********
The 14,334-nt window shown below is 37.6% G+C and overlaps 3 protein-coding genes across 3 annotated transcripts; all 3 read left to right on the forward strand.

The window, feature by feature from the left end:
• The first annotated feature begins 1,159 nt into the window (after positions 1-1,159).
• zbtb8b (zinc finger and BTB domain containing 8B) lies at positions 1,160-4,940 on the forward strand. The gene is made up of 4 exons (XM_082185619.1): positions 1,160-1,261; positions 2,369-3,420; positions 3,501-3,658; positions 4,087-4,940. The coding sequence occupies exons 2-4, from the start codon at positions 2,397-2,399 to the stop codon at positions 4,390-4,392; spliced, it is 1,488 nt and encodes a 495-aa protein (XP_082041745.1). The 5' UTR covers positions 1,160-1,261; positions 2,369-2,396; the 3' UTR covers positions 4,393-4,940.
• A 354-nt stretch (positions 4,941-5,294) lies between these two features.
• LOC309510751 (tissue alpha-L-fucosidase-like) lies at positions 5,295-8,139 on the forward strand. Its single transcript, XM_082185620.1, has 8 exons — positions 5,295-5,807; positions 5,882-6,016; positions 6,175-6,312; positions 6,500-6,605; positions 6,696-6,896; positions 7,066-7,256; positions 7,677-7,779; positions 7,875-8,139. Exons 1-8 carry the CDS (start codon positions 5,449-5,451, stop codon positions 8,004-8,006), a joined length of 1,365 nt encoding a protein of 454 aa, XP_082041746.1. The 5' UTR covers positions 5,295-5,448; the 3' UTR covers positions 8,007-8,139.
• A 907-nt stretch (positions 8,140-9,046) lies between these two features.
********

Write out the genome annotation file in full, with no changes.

The 14,334-nt window shown below is 37.6% G+C and overlaps 3 protein-coding genes across 3 annotated transcripts; all 3 read left to right on the forward strand.

The window, feature by feature from the left end:
• The first annotated feature begins 1,159 nt into the window (after positions 1-1,159).
• zbtb8b (zinc finger and BTB domain containing 8B) lies at positions 1,160-4,940 on the forward strand. The gene is made up of 4 exons (XM_082185619.1): positions 1,160-1,261; positions 2,369-3,420; positions 3,501-3,658; positions 4,087-4,940. The coding sequence occupies exons 2-4, from the start codon at positions 2,397-2,399 to the stop codon at positions 4,390-4,392; spliced, it is 1,488 nt and encodes a 495-aa protein (XP_082041745.1). The 5' UTR covers positions 1,160-1,261; positions 2,369-2,396; the 3' UTR covers positions 4,393-4,940.
• A 354-nt stretch (positions 4,941-5,294) lies between these two features.
• LOC309510751 (tissue alpha-L-fucosidase-like) lies at positions 5,295-8,139 on the forward strand. Its single transcript, XM_082185620.1, has 8 exons — positions 5,295-5,807; positions 5,882-6,016; positions 6,175-6,312; positions 6,500-6,605; positions 6,696-6,896; positions 7,066-7,256; positions 7,677-7,779; positions 7,875-8,139. Exons 1-8 carry the CDS (start codon positions 5,449-5,451, stop codon positions 8,004-8,006), a joined length of 1,365 nt encoding a protein of 454 aa, XP_082041746.1. The 5' UTR covers positions 5,295-5,448; the 3' UTR covers positions 8,007-8,139.
• A 907-nt stretch (positions 8,140-9,046) lies between these two features.